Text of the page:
Marwencol (2010) - Can't Stop the Movies
Can't Stop the Movies
30Apr/110

Marwencol (2010)

Marwencol is a 2010 documentary by Jeff Malmberg that, I admit, during the opening credits had me a little freaked out. The movie opens with a man (Mark HoganCamps) who arranges and photographs GI Joe dolls in elaborate 1/16 size models of World War II scenes. While the pictures of the models were interesting (heck, some downright impressive) the thought of watching a man play with dolls for the next 79 minutes didn’t excite me. I remember throwing a skeptical eyebrow at the person who recommended the movie.

Then I was hooked. After the opening credits the audience is told of Mark Hogancamp's remarkable survival. At the age of 38 Mark had to relearn how to think, talk, walk and live. As Mark puts it, “They wiped my memory, I mean, all memory of everything.” I don’t want to spoil the story on how, but trust me, it is a doosy.

Through the rest of the film you are shown how these WWII models act as physical, emotional and cognitive therapy for Mark and how eventually they grow into art. You learn how these models help Mark deal with his brain damage, diminished fine motor skills and PTSD.

The film introduces you to Mark who as sympathetic but, at first, a rather fantastic character. You meet Mark, learn his back story, and eventually find yourself drawn him. You want him to succeed. The movie progresses almost like a friendship, and despite how personal the story is, you never feel like a voyeur.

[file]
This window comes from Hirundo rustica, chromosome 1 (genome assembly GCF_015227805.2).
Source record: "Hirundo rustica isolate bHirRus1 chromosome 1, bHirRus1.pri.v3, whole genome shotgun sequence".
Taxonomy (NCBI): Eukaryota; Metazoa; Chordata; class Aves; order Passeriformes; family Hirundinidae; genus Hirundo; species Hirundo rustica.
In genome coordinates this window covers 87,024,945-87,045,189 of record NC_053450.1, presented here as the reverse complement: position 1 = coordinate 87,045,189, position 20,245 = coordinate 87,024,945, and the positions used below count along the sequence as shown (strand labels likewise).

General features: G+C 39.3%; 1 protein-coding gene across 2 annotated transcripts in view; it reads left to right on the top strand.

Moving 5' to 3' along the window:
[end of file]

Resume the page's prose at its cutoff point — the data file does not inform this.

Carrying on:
The realism of the photos and amazing details are what attracted photographer David Naugle and eventually "Esopus" magazine editor Tod Lippy to Mark’s work. Tod Lippy states that when using dolls in contemporary art work, there is often a sense of “Irony in the work and distance…a wink wink, ‘I’m photographing dolls’ isn’t this funny or subversive or clever or whatever… but in Mark’s work, he is in the work, it is authentic.”

The documentary presents this story with such honesty and sweetness when it would have been easy to sensationalize the story and trivialize his art. Despite being a saccharine story it never feels cheap or unauthentic. You never forget that Mark is still recovering and that this is a deeply personal experience for him.

There are moments where you can see that Mark is still haunted and struggling with the world around him. You are reminded of how cruel the world can be but also how beautiful. Stick through the opening credits and you will be rewarded with a movie that provides an example of true courage in the face of healing.

Posted by Andrew

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